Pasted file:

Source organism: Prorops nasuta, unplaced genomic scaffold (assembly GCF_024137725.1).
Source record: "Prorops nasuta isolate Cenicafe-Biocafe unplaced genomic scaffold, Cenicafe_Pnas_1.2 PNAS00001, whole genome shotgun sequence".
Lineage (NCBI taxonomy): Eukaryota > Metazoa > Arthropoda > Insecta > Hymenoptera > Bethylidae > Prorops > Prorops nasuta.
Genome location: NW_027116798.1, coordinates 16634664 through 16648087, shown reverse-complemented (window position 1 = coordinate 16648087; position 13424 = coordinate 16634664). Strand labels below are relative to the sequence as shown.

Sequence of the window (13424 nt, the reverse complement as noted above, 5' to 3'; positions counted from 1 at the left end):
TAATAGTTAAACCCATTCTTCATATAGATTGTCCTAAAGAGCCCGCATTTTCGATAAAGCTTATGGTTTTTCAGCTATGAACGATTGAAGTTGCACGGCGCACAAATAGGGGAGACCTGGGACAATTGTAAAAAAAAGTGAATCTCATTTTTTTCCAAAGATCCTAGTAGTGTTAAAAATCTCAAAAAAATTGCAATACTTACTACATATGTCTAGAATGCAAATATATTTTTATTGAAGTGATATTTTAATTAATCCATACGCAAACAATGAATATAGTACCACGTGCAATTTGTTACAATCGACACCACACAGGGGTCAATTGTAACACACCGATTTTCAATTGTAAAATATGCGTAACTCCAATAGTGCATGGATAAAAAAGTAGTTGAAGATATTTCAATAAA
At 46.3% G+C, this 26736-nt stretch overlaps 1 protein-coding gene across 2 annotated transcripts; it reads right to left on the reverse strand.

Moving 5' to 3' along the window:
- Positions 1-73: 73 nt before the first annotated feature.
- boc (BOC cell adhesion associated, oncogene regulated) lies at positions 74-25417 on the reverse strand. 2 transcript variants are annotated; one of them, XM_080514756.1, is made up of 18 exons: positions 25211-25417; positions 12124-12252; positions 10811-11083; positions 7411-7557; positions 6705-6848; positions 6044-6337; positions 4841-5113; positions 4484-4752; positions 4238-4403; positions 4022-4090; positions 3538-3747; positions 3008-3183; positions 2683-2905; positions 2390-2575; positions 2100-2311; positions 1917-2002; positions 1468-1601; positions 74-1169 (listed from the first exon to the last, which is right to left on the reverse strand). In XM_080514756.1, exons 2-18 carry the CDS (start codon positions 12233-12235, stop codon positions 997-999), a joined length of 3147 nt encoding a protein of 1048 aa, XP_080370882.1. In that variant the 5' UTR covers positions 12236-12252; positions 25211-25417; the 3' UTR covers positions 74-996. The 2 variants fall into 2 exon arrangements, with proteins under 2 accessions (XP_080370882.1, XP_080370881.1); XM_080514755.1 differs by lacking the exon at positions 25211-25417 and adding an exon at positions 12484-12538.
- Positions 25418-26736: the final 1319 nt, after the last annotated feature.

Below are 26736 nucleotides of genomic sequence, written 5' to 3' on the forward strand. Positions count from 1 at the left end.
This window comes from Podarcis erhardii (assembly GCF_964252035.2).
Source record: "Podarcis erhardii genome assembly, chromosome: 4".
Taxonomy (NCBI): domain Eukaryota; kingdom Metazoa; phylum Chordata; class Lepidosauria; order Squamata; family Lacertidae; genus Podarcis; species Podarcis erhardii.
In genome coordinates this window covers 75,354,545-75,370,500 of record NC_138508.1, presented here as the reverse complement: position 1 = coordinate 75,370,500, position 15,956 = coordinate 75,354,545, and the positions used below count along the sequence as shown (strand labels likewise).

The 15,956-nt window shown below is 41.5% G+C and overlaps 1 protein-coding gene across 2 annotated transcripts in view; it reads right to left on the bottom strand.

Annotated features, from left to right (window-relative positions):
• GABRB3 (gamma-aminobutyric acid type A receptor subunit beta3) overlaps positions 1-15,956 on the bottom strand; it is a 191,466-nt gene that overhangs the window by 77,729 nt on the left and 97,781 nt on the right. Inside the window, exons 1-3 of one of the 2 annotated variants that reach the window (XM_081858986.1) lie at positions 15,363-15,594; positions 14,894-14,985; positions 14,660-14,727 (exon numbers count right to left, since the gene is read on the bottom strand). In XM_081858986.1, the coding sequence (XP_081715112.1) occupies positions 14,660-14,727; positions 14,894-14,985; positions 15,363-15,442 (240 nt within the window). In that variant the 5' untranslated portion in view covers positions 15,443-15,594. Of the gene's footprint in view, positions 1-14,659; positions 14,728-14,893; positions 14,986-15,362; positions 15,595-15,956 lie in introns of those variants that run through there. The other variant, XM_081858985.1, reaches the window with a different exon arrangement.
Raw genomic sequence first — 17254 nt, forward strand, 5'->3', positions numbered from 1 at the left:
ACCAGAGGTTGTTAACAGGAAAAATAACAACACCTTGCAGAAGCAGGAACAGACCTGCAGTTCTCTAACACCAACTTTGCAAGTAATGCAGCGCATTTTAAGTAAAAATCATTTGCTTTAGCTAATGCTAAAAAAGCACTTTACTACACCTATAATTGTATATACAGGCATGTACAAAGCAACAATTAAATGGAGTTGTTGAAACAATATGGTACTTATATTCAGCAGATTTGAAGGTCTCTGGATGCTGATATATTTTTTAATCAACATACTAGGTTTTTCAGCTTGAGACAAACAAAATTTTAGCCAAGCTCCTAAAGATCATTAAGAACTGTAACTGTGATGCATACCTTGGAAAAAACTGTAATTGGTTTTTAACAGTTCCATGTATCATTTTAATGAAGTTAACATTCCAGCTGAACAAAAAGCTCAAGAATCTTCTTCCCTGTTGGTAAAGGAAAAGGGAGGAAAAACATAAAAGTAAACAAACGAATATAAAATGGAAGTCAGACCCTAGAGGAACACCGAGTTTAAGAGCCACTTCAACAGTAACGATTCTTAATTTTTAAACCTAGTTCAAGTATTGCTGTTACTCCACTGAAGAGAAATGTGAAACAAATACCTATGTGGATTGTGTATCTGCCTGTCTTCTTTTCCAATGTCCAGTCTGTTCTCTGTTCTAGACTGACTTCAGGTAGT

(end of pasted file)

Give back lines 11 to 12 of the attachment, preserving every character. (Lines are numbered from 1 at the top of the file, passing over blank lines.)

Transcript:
- Positions 25418-26736: the final 1319 nt, after the last annotated feature.

Below are 26736 nucleotides of genomic sequence, written 5' to 3' on the forward strand. Positions count from 1 at the left end.